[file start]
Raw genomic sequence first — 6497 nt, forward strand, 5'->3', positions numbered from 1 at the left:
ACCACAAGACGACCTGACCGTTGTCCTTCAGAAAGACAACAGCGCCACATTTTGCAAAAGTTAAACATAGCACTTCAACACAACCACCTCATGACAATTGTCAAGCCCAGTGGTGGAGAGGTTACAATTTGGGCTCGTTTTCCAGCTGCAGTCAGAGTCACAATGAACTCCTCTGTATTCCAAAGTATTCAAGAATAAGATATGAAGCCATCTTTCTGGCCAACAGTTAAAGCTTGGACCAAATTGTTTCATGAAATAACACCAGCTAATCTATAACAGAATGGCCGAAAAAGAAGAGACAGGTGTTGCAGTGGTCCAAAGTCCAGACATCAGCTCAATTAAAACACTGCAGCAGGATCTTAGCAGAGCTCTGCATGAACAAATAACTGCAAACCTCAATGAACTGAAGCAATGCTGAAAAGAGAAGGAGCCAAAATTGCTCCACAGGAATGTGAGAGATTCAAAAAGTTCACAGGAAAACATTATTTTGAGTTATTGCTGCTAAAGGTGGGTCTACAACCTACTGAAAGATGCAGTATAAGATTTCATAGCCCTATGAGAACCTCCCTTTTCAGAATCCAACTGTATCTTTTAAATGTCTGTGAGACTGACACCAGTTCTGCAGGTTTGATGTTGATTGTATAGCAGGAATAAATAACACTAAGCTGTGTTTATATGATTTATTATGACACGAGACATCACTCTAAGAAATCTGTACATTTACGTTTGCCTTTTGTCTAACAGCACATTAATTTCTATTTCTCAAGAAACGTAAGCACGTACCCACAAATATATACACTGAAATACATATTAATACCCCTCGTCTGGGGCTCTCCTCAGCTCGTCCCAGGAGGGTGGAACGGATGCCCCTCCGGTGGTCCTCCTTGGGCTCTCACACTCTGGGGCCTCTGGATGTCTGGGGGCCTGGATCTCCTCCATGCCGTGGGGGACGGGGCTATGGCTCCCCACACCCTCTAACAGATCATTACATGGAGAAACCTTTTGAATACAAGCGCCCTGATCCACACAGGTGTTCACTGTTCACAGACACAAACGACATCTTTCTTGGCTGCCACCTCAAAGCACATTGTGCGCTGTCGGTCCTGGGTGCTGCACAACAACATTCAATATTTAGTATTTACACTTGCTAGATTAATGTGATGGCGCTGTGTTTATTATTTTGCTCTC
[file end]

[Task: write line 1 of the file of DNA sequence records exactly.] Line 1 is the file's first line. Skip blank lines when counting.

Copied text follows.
Raw genomic sequence first — 6497 nt, forward strand, 5'->3', positions numbered from 1 at the left: